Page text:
Lesson 7
Why Is That Okay?
 Let’s rewrite equations without changing their value.
7.1: Estimation: Equal Weights
How many pencils are the same weight as a standard stapler?

Record an estimate that is:
too low about right too high 
Explain your reasoning
7.2: What’s the Same? What’s Different?
For each pair of equations, decide whether the given value of \(x\) is a solution to one or both equations:
 Is \(x = 2\) a solution to:
 \(x(2 + 3) = 10\)
 \(2x + 3x = 10\)
 Is \(x = 3\) a solution to:
 \(x  4 = 1\)
 \(4  x = 1\)
 Is \(x = \text{}2\) a solution to:
 \(7x = \text{}14\)
 \(x \boldcdot 14 = \text{}28\)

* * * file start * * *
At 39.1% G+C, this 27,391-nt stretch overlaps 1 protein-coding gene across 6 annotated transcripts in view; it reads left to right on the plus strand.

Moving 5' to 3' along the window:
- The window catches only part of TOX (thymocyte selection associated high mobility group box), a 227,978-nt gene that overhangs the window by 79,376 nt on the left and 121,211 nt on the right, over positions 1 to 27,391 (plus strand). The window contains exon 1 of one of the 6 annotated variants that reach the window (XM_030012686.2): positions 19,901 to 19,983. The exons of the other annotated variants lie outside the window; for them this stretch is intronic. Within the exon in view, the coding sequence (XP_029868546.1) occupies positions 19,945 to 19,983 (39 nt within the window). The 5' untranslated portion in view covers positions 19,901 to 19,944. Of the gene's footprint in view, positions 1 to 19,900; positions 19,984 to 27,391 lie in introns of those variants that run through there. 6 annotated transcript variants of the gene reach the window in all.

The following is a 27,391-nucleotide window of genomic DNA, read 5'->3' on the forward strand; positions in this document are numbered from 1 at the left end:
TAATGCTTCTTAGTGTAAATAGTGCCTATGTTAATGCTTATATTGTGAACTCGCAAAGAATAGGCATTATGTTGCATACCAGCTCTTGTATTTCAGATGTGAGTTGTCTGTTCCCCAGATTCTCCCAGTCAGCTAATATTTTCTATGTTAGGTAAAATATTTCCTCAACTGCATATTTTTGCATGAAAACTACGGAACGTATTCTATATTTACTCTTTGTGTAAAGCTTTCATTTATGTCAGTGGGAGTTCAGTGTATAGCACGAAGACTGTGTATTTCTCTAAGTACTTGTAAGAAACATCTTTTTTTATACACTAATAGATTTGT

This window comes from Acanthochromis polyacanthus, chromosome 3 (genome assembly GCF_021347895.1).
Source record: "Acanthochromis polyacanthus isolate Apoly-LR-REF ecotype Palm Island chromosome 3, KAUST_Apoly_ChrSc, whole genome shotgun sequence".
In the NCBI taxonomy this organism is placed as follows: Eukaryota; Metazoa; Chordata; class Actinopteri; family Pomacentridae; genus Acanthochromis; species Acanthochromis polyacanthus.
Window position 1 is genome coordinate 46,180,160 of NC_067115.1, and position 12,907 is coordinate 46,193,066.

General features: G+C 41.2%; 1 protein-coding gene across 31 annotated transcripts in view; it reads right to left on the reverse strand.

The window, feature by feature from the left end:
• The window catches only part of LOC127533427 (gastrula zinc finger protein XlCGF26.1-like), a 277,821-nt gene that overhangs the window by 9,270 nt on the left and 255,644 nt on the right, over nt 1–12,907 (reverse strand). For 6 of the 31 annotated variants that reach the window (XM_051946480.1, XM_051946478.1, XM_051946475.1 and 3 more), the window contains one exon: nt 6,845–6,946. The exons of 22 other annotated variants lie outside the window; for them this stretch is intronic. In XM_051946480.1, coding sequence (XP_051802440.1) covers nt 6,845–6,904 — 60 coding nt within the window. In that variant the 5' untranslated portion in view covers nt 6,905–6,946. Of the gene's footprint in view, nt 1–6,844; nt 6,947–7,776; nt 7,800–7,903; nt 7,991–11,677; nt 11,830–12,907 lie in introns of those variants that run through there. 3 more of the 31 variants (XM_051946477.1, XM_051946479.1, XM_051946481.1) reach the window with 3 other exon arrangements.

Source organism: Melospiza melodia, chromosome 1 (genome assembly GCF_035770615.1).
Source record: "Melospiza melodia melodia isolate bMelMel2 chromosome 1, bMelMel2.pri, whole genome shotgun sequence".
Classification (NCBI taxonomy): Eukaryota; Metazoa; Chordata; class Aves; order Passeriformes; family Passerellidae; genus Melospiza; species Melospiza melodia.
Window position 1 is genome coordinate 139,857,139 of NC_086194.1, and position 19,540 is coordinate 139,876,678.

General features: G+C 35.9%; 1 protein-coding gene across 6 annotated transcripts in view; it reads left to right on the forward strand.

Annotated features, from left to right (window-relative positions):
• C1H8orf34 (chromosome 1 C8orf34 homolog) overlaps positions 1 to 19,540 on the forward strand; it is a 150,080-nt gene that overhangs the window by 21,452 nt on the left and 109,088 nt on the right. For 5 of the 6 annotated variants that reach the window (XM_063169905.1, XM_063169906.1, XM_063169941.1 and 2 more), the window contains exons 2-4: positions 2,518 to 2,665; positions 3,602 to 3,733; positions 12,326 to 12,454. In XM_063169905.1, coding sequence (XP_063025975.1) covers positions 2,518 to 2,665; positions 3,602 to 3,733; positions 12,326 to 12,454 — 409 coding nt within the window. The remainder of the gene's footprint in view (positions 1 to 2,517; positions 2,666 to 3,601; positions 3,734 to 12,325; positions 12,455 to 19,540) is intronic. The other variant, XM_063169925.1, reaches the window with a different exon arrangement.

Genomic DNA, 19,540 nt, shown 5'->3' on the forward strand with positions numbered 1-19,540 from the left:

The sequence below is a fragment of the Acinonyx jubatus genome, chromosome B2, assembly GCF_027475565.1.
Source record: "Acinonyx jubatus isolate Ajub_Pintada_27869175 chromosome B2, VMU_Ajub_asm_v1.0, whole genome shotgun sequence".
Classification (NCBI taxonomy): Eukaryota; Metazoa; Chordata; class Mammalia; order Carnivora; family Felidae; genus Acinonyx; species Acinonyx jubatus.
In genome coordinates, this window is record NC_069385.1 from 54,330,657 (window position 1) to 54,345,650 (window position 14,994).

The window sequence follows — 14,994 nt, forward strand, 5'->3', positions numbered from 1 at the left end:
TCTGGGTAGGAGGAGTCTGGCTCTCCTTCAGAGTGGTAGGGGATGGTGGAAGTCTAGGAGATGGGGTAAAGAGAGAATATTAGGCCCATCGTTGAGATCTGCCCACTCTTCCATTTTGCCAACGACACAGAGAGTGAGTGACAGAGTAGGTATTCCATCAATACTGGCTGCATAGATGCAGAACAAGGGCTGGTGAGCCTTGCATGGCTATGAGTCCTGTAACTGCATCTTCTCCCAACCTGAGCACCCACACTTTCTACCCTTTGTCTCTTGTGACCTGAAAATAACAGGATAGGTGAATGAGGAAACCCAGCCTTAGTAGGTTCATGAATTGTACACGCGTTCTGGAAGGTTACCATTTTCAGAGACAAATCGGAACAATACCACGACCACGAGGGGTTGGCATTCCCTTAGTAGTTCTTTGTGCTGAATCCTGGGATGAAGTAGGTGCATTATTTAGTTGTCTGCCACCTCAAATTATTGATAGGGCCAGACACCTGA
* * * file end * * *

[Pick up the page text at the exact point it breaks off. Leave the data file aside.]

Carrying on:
Is \(x = \text{}1\) a solution to:
 \(x + 3 = 2\)
 \(3 + x = 2\)
 Is \(x = \text{5}\) a solution to:
 \(3  x = 8\)
 \(5  x = 10\)
 Is \(x = (8 + 1)+3\) a solution to:
 \(\frac{12}{2} = \frac12(x)\)
 \(18 = 2x\)
 Is \(x = 2\) a solution to:
 \(\frac{12}{x} = 6\)
 \(6x = 12\)
 Is \(x = \frac{10}{3}\) a solution to:
 \(\text{}1 + 3x = 9\)
 \(9 = 3x  1\)
 Is \(x = \frac12\) a solution to:
 \(5(x + 1) = \frac{15}{2}\)
 \(5x + 1 = \frac{15}{2}\)
7.3: Generating Equivalent Equations

Your teacher will display an equation. Take turns with your partner to generate an equivalent equation—an equation with the same solution. Generate as many different equations with the same solution as you can. Keep track of each one you find.

For each change that you make, explain to your partner how you know your new equation is equivalent. Ask your partner if they agree with your thinking.

For each change that your partner makes, listen carefully to their explanation about why their new equation is equivalent. If you disagree, discuss your thinking and work to reach an agreement.